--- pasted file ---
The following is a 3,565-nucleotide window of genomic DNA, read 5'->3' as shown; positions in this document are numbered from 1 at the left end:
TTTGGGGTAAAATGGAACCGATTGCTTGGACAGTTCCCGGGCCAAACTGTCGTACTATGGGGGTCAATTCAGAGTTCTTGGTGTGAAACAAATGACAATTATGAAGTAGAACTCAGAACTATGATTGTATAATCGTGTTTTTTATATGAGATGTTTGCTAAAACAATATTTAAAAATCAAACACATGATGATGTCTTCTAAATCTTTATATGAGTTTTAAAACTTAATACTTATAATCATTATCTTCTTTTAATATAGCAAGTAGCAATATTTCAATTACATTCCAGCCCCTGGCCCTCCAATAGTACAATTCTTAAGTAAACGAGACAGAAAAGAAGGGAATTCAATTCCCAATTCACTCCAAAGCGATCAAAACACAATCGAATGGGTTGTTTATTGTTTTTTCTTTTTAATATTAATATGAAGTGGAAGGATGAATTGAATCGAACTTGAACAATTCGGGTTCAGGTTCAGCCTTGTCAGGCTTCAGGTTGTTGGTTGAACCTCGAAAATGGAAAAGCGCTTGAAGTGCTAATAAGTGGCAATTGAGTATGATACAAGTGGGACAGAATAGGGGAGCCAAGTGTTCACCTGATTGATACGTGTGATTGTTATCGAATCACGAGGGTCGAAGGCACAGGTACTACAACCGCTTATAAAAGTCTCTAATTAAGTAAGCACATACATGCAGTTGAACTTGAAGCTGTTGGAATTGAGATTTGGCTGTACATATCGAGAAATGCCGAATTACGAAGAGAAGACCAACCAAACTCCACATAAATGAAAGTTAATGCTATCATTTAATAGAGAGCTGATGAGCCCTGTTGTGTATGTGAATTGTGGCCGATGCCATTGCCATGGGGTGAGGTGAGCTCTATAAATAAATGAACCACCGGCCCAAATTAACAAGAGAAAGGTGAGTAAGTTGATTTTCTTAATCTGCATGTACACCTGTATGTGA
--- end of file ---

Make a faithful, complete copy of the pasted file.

The following is a 3,565-nucleotide window of genomic DNA, read 5'->3' as shown; positions in this document are numbered from 1 at the left end:
TTTGGGGTAAAATGGAACCGATTGCTTGGACAGTTCCCGGGCCAAACTGTCGTACTATGGGGGTCAATTCAGAGTTCTTGGTGTGAAACAAATGACAATTATGAAGTAGAACTCAGAACTATGATTGTATAATCGTGTTTTTTATATGAGATGTTTGCTAAAACAATATTTAAAAATCAAACACATGATGATGTCTTCTAAATCTTTATATGAGTTTTAAAACTTAATACTTATAATCATTATCTTCTTTTAATATAGCAAGTAGCAATATTTCAATTACATTCCAGCCCCTGGCCCTCCAATAGTACAATTCTTAAGTAAACGAGACAGAAAAGAAGGGAATTCAATTCCCAATTCACTCCAAAGCGATCAAAACACAATCGAATGGGTTGTTTATTGTTTTTTCTTTTTAATATTAATATGAAGTGGAAGGATGAATTGAATCGAACTTGAACAATTCGGGTTCAGGTTCAGCCTTGTCAGGCTTCAGGTTGTTGGTTGAACCTCGAAAATGGAAAAGCGCTTGAAGTGCTAATAAGTGGCAATTGAGTATGATACAAGTGGGACAGAATAGGGGAGCCAAGTGTTCACCTGATTGATACGTGTGATTGTTATCGAATCACGAGGGTCGAAGGCACAGGTACTACAACCGCTTATAAAAGTCTCTAATTAAGTAAGCACATACATGCAGTTGAACTTGAAGCTGTTGGAATTGAGATTTGGCTGTACATATCGAGAAATGCCGAATTACGAAGAGAAGACCAACCAAACTCCACATAAATGAAAGTTAATGCTATCATTTAATAGAGAGCTGATGAGCCCTGTTGTGTATGTGAATTGTGGCCGATGCCATTGCCATGGGGTGAGGTGAGCTCTATAAATAAATGAACCACCGGCCCAAATTAACAAGAGAAAGGTGAGTAAGTTGATTTTCTTAATCTGCATGTACACCTGTATGTGA